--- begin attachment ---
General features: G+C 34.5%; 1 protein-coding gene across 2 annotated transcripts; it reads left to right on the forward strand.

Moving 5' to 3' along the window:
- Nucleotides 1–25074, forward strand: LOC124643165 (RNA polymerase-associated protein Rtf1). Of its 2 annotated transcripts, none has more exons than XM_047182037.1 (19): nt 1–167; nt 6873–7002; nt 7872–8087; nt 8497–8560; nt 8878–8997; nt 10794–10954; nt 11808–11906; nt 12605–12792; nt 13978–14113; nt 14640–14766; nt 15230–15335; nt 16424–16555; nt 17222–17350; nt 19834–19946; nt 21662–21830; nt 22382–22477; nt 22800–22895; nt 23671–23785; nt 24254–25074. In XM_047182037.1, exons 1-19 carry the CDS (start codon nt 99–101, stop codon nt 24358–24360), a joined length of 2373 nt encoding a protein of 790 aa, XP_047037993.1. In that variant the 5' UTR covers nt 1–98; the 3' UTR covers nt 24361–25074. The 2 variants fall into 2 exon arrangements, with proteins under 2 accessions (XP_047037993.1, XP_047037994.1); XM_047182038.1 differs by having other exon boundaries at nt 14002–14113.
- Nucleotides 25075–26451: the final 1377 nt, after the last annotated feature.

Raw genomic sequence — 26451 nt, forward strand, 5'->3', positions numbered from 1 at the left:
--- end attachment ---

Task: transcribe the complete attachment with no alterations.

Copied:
General features: G+C 34.5%; 1 protein-coding gene across 2 annotated transcripts; it reads left to right on the forward strand.

Moving 5' to 3' along the window:
- Nucleotides 1–25074, forward strand: LOC124643165 (RNA polymerase-associated protein Rtf1). Of its 2 annotated transcripts, none has more exons than XM_047182037.1 (19): nt 1–167; nt 6873–7002; nt 7872–8087; nt 8497–8560; nt 8878–8997; nt 10794–10954; nt 11808–11906; nt 12605–12792; nt 13978–14113; nt 14640–14766; nt 15230–15335; nt 16424–16555; nt 17222–17350; nt 19834–19946; nt 21662–21830; nt 22382–22477; nt 22800–22895; nt 23671–23785; nt 24254–25074. In XM_047182037.1, exons 1-19 carry the CDS (start codon nt 99–101, stop codon nt 24358–24360), a joined length of 2373 nt encoding a protein of 790 aa, XP_047037993.1. In that variant the 5' UTR covers nt 1–98; the 3' UTR covers nt 24361–25074. The 2 variants fall into 2 exon arrangements, with proteins under 2 accessions (XP_047037993.1, XP_047037994.1); XM_047182038.1 differs by having other exon boundaries at nt 14002–14113.
- Nucleotides 25075–26451: the final 1377 nt, after the last annotated feature.

Raw genomic sequence — 26451 nt, forward strand, 5'->3', positions numbered from 1 at the left: